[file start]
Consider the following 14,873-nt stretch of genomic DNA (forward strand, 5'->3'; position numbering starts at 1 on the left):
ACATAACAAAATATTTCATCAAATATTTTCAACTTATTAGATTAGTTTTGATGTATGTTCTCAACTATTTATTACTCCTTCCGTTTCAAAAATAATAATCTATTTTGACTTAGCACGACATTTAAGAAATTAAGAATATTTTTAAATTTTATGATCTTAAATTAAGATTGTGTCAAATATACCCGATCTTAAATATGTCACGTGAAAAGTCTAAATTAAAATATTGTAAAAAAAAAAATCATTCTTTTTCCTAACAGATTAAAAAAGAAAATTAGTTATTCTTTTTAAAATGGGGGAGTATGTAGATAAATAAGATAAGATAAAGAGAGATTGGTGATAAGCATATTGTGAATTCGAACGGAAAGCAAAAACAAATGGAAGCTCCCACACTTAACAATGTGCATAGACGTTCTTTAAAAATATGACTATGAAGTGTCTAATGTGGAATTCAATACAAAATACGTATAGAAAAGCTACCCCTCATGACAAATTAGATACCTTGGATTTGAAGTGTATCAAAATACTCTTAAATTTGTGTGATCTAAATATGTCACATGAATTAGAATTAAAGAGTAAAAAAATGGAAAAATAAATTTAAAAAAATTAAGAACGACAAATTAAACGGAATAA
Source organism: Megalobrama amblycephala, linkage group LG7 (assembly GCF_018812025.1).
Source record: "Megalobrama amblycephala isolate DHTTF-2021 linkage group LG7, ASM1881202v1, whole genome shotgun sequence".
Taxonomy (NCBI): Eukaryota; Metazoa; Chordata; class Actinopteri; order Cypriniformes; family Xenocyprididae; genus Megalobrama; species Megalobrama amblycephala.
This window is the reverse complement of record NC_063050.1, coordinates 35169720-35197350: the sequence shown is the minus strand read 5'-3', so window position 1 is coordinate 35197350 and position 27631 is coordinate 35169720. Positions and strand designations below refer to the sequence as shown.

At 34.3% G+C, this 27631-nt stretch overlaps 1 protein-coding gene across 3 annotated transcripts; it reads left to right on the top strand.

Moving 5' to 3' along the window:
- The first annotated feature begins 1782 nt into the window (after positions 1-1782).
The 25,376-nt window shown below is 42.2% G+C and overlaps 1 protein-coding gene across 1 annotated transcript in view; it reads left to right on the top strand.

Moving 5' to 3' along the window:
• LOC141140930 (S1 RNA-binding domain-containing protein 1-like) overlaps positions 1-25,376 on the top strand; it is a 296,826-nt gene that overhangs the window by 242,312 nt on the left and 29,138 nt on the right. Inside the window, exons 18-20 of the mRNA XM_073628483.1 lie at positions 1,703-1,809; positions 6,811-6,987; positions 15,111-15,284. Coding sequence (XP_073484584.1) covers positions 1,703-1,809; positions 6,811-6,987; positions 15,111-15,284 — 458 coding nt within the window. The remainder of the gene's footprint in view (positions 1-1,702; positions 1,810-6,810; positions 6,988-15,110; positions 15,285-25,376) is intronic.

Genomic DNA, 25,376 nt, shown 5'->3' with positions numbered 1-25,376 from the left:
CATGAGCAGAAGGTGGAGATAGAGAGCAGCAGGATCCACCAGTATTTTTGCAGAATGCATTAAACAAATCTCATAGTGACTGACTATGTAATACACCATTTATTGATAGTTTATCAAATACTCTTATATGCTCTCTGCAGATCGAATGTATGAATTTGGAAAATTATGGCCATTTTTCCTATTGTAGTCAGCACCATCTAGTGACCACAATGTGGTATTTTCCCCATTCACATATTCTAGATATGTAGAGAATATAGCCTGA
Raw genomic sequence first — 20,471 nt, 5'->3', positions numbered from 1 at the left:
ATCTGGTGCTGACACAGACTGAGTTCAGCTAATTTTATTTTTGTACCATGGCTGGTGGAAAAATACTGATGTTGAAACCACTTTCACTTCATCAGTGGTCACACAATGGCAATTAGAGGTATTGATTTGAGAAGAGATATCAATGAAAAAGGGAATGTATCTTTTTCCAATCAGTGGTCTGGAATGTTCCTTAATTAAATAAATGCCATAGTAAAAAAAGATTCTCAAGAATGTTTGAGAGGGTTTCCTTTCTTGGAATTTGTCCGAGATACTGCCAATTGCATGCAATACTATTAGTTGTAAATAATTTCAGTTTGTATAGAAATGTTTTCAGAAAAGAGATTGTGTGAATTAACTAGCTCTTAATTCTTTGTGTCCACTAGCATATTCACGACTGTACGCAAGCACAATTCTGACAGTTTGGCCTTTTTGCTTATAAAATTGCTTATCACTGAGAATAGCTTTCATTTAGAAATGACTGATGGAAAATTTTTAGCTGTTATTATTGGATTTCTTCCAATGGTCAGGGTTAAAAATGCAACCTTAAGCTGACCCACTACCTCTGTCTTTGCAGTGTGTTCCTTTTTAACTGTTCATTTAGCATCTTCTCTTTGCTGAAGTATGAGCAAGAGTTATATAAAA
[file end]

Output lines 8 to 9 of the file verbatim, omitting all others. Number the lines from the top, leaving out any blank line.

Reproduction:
Moving 5' to 3' along the window:
- The first annotated feature begins 1782 nt into the window (after positions 1-1782).